Jean-Baptiste Hastray (1785-1828)

France

Chasseur, 2ème Régiment, Chasseurs à Pied,

Garde Impériale, Waterloo, 1815

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2nd Battalion, 2nd Chasseurs à Pied, Garde Impériale, Waterloo,1815

Standing before Napoleon’s last Headquarters at the farm of Le Caillou, Hastray is shown wearing the blue Imperial Guard Greatcoat with the red piping and the green and red epaulettes of the Chasseurs.

He has the 10 year long service stripe of the Guard on his left arm – a bit of artistic licence here – he only served a matter of months in the Guard but he had had over 10 years service in Napoleon’s Grande Armée.


The Chasseurs bearskin was worn without a plate unlike the Grenadiers, and without cords or plume as befits campaign dress.

Jean-Baptiste Hastray (1785-1828)

Born on the 24th May 1785 in Merny, Carlsbourg
Died on the 23rd August 1828 in Bouillon, aged 43

Jean Baptiste Hastray is my 1st cousin, 6 x removed. He was born in Merny, Carlsbourg (near Bouillon),  on May 24 1785. His father was also called Jean-Baptiste and his mother Marie Elizabeth Gerard. Bouillon, hitherto an independent Duchy was annexed by Revolutionary France in 1795 and incorporated into the Department of  the Ardennes.

In 1805, at the age of 20, he was conscripted into the French army of Napoleon Bonaparte and served throughout the remainder of the 1st Empire, up to and including the 100 Days and the Battle of Waterloo in 1815. 

We know the following about him from the army record. He was 1m 64 tall – about 5’ 4” – with grey eyes and brown hair. He was described as having a low forehead and a small mouth and nose with a round chin.

He was incorporated firstly into the 55th Régiment de Ligne on the 5th November 1805, and served with the Regiment in the Grande Armée through 1806, 1807 and 1808. He would have been with the Regiment when it fought at the battles of Austerlitz, Jena and Eylau, battle honours of the regiment. In 1809 the Regiment was sent to Spain and Jean Baptiste served there until the end of the Penninsula campaign in 1814.

Shako plate of the 55th Line Regiment

55-eagle

Between the defeat of France by the Allied Powers and the abdication of Napoleon in 1814 and his subsequent return in 1815 from Elba, we have no record of Jean Baptiste, but can assume he remained in the army as upon Napoleon’s return he joins him from the 55th Line Regiment  and is incorporated into the Garde Impériale, into the 2nd Régiment de Chasseurs à Pied de la Garde, with a new numéro de matricule, or army number, of 2477, on 9th May 1815.

He fought with the Old Guard at the Battle of Waterloo and was eventually discharged on 29 September 1815, leaving the Regiment to return to the Ardennes Region of his birth.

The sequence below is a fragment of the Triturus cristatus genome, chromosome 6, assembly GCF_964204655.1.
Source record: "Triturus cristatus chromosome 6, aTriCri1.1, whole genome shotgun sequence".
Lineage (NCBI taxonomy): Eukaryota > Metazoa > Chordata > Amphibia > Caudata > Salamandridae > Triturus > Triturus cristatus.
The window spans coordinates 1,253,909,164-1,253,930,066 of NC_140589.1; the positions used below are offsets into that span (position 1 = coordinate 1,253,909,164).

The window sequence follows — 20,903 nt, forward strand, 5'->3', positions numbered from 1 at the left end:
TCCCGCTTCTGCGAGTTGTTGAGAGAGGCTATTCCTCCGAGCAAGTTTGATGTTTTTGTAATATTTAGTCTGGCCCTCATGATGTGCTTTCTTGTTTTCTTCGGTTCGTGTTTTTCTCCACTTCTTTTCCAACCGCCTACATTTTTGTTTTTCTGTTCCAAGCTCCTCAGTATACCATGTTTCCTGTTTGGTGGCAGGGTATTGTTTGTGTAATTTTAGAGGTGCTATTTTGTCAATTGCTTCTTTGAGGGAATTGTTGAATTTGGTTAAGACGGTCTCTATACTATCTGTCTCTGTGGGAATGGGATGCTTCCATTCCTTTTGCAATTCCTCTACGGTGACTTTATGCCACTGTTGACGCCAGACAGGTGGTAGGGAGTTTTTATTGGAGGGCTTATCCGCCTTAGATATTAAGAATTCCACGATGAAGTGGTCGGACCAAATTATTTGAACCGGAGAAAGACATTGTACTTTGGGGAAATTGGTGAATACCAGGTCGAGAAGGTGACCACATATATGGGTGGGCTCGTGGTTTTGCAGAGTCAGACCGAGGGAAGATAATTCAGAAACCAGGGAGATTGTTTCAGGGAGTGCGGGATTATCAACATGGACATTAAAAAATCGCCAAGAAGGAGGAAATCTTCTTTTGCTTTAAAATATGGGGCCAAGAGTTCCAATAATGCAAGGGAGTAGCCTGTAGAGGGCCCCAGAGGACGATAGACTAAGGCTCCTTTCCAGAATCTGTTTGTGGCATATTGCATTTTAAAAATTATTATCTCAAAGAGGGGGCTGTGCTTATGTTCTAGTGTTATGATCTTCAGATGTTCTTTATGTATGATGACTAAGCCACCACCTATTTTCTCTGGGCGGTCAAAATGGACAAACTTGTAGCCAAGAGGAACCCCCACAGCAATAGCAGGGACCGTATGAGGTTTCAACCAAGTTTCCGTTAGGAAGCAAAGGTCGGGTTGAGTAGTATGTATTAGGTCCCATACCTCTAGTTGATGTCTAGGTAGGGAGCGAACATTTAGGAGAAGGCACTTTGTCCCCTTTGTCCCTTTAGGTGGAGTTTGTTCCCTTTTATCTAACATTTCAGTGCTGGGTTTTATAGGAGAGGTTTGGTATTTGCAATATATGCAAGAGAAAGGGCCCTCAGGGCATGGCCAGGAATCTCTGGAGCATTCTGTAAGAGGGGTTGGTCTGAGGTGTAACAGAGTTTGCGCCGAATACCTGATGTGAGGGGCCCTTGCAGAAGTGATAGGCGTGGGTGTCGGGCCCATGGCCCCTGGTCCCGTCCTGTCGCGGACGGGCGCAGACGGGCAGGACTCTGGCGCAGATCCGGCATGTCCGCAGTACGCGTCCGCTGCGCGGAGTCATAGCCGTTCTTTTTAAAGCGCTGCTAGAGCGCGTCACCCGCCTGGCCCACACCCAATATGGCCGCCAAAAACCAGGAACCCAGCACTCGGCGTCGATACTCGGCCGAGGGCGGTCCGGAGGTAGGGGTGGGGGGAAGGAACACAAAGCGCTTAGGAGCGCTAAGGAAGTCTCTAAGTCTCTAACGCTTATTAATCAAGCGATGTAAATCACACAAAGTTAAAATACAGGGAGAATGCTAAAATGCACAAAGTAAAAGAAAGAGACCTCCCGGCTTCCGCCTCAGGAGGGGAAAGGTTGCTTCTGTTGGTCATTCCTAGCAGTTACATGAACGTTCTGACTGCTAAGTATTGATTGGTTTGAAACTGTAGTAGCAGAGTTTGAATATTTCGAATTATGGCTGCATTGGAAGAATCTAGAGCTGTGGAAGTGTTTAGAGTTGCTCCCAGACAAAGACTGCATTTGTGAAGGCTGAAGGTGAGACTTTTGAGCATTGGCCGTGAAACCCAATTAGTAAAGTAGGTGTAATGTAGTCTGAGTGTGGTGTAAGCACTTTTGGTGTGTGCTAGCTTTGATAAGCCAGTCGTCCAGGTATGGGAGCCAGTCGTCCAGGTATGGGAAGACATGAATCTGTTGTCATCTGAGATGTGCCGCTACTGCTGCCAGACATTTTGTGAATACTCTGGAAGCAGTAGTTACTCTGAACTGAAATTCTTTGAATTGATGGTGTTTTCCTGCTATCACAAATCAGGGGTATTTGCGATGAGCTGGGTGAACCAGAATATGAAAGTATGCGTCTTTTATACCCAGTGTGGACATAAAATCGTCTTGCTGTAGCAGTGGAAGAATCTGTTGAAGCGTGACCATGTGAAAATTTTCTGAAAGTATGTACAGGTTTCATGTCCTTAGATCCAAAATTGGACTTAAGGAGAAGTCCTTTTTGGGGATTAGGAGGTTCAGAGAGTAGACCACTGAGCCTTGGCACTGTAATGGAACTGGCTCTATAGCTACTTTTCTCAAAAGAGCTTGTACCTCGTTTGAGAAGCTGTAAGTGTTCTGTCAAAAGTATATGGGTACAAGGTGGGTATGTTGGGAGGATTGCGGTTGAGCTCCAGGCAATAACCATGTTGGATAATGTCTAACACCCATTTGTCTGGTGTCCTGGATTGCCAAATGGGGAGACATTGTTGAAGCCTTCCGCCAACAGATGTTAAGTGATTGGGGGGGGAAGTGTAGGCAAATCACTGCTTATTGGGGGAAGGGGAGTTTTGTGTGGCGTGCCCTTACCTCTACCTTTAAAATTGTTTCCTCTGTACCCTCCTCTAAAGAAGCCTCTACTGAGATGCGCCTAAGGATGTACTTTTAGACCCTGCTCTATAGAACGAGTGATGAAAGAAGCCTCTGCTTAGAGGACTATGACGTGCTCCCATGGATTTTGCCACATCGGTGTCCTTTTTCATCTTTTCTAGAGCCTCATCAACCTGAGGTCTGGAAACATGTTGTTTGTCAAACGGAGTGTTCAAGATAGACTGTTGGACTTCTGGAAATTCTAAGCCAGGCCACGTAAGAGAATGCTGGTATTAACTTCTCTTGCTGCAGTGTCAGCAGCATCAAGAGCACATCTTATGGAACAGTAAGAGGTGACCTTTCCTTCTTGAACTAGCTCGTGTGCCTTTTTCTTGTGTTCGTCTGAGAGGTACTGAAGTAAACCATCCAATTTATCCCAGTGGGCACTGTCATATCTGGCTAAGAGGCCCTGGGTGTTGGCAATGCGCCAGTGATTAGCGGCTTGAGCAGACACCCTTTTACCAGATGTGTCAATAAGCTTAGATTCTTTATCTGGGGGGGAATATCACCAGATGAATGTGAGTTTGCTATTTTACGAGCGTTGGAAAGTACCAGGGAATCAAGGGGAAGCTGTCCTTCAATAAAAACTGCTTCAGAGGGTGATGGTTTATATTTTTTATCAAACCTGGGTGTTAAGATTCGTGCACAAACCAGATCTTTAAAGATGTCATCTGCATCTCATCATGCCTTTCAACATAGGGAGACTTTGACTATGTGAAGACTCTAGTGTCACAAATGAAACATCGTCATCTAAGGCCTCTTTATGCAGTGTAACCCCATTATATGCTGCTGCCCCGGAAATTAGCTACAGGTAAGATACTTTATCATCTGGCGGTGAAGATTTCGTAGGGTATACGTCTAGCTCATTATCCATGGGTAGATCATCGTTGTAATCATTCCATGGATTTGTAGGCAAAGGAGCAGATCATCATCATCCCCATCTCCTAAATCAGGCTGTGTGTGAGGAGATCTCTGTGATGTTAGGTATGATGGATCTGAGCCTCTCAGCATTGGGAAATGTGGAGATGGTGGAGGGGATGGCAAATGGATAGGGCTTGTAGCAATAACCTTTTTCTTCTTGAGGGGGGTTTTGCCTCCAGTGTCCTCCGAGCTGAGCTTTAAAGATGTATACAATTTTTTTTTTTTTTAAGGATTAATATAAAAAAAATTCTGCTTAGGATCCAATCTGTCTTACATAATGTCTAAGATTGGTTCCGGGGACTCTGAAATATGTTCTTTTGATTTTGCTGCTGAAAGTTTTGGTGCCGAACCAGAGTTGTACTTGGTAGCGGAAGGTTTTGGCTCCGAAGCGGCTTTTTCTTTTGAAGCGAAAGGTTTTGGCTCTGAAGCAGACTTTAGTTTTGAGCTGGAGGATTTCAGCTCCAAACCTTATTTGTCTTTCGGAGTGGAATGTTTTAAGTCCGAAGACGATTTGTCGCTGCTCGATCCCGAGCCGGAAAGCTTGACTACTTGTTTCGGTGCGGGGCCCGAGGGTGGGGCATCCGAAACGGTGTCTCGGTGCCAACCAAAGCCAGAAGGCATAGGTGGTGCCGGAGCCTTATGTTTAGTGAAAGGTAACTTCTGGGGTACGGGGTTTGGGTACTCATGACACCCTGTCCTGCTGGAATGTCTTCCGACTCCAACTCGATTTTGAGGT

Soon after his return he married on 22nd August 1818 a Thérèse Picard, in Bouillon, (in the present day province of Luxembourg in modern day Belgium, and the home town of my mother). 

The next time we have news of him is the record of his death on 23 August 1828, in Bouillon, at his brother-in-law’s house, though he is recorded at the time as being domiciled just over the border in Sedan, in France.

army register
Army Record Chasseurs à Pied
army-record-hastray
Hastray's entry in the record

Jean-Baptiste Hastray (1785-1828)

Born on the 24th May 1785 in Merny, Carlsbourg
Died on the 23rd August 1828 in Bouillon, aged 43

Jean Baptiste Hastray is my 1st cousin, 6 x removed. He was born in Merny, Carlsbourg (near Bouillon),  on May 24 1785. His father was also called Jean-Baptiste and his mother Marie Elizabeth Gerard. Bouillon, hitherto an independent Duchy was annexed by Revolutionary France in 1795 and incorporated into the Department of  the Ardennes.

In 1805, at the age of 20, he was conscripted into the French army of Napoleon Bonaparte and served throughout the remainder of the 1st Empire, up to and including the 100 Days and the Battle of Waterloo in 1815. 

We know the following about him from the army record. He was 1m 64 tall – about 5’ 4” – with grey eyes and brown hair. He was described as having a low forehead and a small mouth and nose with a round chin.

He was incorporated firstly into the 55th Régiment de Ligne on the 5th November 1805, and served with the Regiment in the Grande Armée through 1806, 1807 and 1808. He would have been with the Regiment when it fought at the battles of Austerlitz, Jena and Eylau, battle honours of the regiment. In 1809 the Regiment was sent to Spain and Jean Baptiste served there until the end of the Penninsula campaign in 1814.

Shako plate of the 55th Line Regiment

55-eagle

Between the defeat of France by the Allied Powers and the abdication of Napoleon in 1814 and his subsequent return in 1815 from Elba, we have no record of Jean Baptiste, but can assume he remained in the army as upon Napoleon’s return he joins him from the 55th Line Regiment  and is incorporated into the Garde Impériale, into the 2nd Régiment de Chasseurs à Pied de la Garde, with a new numéro de matricule, or army number, of 2477, on 9th May 1815.

He fought with the Old Guard at the Battle of Waterloo and was eventually discharged on 29 September 1815, leaving the Regiment to return to the Ardennes Region of his birth. 

Soon after his return he married on 22nd August 1818 a Thérèse Picard, in Bouillon, (in the present day province of Luxembourg in modern day Belgium, and the home town of my mother). 

The next time we have news of him is the record of his death on 23 August 1828, in Bouillon, at his brother-in-law’s house, though he is recorded at the time as being domiciled just over the border in Sedan, in France.

army register
Army Record Chasseurs à Pied
army-record-hastray
Hastray's entry in the record